The Chest!

The chest, along with the arms is one of the most easily noticed muscle groups and is absolutely necessary whether competing or bodybuilding as a hobby.

The chest, along with the arms is one of the most easily noticed muscle groups and is absolutely necessary to have fully developed whether competing or bodybuilding as a hobby.

No matter what gym you go, I can almost guarantee that there is someone at any given time performing bench presses. These people load up the bar with so much weight that they have to arch their back and bounce the bar off their chest every time they perform "reps", which is probably only a couple sets of 3-5.

These are usually also the type of people that have unrealistic goals, have horrible nutrition, get very little sleep and think that only taking supplements will make them huge.

Assuming that my audience consists of eager beginners that are new to the sport, I will teach you how to effectively train the chest into growth and avoid becoming one of these bench press gurus. Read on!

Anatomy Of The Chest

The chest is made up of two large and powerful muscles called pectorals, that spread over the front of the upper body like plates of armor. The pectorals can be broken into two separate regions, the sterna (lower) and the clavicle (upper).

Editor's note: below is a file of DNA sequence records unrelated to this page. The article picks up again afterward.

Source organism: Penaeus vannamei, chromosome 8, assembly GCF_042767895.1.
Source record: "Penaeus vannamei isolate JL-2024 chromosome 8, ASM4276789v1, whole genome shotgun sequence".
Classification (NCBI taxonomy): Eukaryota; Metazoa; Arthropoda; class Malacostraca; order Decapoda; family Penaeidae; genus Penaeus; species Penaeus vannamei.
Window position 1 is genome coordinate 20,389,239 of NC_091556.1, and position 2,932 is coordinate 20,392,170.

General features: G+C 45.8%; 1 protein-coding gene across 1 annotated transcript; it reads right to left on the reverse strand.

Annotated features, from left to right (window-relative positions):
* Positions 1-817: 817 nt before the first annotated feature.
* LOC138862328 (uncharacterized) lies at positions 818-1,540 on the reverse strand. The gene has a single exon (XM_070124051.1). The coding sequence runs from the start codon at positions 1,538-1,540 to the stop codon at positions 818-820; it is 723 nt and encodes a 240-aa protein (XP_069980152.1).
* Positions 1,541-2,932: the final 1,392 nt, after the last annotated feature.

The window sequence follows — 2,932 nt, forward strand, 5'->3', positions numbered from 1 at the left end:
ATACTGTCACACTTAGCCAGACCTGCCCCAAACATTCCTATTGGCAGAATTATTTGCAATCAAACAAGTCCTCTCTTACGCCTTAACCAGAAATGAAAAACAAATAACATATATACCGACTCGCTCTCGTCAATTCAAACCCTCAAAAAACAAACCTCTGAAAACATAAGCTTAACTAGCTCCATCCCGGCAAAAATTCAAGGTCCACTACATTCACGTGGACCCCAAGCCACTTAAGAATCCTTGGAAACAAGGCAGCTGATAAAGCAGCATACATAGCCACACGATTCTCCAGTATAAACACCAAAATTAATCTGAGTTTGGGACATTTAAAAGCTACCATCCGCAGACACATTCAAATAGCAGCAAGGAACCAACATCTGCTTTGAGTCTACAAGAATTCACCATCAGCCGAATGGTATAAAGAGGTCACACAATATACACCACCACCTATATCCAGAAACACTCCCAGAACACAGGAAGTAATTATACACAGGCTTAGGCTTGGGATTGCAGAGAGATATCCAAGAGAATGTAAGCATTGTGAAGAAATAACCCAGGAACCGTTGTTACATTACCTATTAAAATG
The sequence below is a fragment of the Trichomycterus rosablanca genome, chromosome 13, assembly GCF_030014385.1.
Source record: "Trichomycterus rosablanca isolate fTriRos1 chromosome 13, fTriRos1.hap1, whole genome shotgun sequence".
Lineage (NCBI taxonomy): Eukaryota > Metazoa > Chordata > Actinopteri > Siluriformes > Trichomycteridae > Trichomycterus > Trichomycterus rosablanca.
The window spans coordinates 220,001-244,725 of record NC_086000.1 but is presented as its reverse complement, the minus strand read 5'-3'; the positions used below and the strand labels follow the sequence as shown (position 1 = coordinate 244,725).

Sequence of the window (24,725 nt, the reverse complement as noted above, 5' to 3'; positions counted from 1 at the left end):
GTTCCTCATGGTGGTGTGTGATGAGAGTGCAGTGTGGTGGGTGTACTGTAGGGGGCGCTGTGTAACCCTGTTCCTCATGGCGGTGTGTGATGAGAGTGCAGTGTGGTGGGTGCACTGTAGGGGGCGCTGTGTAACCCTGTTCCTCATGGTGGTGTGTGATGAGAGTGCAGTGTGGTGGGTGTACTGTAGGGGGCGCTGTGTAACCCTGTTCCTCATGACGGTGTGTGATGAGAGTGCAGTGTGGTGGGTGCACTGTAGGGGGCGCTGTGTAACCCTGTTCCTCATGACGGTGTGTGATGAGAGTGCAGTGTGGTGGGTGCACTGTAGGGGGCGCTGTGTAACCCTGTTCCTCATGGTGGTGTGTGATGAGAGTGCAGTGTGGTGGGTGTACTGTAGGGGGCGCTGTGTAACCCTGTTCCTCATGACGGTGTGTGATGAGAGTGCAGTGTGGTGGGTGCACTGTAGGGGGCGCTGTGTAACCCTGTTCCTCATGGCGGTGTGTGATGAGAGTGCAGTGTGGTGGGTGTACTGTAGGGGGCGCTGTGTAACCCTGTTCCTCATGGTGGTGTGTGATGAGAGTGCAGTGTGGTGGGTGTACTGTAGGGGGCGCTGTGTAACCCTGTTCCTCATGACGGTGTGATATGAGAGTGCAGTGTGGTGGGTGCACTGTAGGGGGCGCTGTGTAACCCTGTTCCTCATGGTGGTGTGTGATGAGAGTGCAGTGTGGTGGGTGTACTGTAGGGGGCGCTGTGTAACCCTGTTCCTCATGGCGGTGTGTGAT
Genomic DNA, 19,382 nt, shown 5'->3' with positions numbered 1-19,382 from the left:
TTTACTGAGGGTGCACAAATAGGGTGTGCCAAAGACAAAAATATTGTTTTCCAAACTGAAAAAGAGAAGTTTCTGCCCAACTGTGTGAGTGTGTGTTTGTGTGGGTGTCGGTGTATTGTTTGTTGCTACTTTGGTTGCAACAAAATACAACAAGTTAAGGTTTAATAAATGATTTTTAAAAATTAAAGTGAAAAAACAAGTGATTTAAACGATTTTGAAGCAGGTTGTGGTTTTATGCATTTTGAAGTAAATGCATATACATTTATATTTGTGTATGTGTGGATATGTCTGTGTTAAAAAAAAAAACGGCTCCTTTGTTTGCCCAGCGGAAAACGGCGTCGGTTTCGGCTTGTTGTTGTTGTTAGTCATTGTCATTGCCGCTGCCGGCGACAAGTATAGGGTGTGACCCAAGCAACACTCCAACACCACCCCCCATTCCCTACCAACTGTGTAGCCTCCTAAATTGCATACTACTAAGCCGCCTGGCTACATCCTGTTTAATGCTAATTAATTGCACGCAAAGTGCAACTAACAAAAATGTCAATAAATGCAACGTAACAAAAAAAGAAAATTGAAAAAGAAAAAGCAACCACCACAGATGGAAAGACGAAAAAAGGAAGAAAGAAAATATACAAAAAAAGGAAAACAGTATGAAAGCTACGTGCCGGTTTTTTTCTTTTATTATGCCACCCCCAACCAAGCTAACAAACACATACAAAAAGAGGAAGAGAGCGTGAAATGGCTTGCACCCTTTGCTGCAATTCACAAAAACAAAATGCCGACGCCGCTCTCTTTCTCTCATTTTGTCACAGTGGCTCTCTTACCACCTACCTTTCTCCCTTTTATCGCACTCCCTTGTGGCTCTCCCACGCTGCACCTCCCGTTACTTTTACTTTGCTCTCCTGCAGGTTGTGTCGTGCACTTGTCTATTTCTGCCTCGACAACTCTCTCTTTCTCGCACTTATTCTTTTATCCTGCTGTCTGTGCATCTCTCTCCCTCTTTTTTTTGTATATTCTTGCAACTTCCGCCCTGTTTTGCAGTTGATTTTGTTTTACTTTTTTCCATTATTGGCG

The pectorals are connected to the collarbone and cartilage of the ribs. The main function of the pectorals is to draw and press the arm across the front of the body.

Basic Exercises

There are two basic types of exercises for the chest:

PRESSES - in which the arms are extended away in front of the body in a pushing motion.

FLY'S - in which the bent arms (to take stress off the elbows) are drawn across the front of the body in a hugging motion

Presses require primary effort from the pectorals, but also depend on the anterior deltoid and triceps.

Fly's almost completely isolate the pectorals. By positioning the angle of the bench you perform exercises on, you can shift the stress onto different regions of the muscle.

An incline bench position tends to put more stress on the upper chest, and a decline position on the lower chest.

Complete Chest Development

In order to have a well balanced chest, you must train it all, all different angles, from incline-flat-decline. Many teens find that their upper chest is generally lagging compared to their lower.

To solve this problem, make sure to include incline exercises right from the beginning. I also find it completely necessary to include fly's in addition to presses, because it can be hard to isolate the pec's with a routine composed of only presses.

Here are some of the best mass building exercises for the chest:

I recommend performing 12-15 sets for the chest in the form of 3-5 exercises, 2 of which are in the incline position to avoid lagging. My personal chest routine looks like this:

Chest Routine


This routine may not suit you, but I find that it provides complete chest development; upper and lower, as well as inner and outer.